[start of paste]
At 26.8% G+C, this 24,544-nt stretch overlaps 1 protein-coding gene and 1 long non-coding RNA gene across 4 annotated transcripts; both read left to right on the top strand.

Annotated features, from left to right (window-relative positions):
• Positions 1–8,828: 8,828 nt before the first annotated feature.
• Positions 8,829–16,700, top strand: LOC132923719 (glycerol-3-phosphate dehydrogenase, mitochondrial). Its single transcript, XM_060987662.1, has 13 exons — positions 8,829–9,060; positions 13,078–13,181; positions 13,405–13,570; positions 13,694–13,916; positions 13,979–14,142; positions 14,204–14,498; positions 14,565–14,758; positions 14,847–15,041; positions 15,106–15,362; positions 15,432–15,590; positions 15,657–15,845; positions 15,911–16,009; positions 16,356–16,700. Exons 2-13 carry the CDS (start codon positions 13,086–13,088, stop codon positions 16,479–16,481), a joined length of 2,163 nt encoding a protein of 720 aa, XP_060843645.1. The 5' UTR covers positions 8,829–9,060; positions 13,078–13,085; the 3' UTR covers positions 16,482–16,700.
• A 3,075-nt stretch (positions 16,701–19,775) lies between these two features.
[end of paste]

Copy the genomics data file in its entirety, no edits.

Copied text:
At 26.8% G+C, this 24,544-nt stretch overlaps 1 protein-coding gene and 1 long non-coding RNA gene across 4 annotated transcripts; both read left to right on the top strand.

Annotated features, from left to right (window-relative positions):
• Positions 1–8,828: 8,828 nt before the first annotated feature.
• Positions 8,829–16,700, top strand: LOC132923719 (glycerol-3-phosphate dehydrogenase, mitochondrial). Its single transcript, XM_060987662.1, has 13 exons — positions 8,829–9,060; positions 13,078–13,181; positions 13,405–13,570; positions 13,694–13,916; positions 13,979–14,142; positions 14,204–14,498; positions 14,565–14,758; positions 14,847–15,041; positions 15,106–15,362; positions 15,432–15,590; positions 15,657–15,845; positions 15,911–16,009; positions 16,356–16,700. Exons 2-13 carry the CDS (start codon positions 13,086–13,088, stop codon positions 16,479–16,481), a joined length of 2,163 nt encoding a protein of 720 aa, XP_060843645.1. The 5' UTR covers positions 8,829–9,060; positions 13,078–13,085; the 3' UTR covers positions 16,482–16,700.
• A 3,075-nt stretch (positions 16,701–19,775) lies between these two features.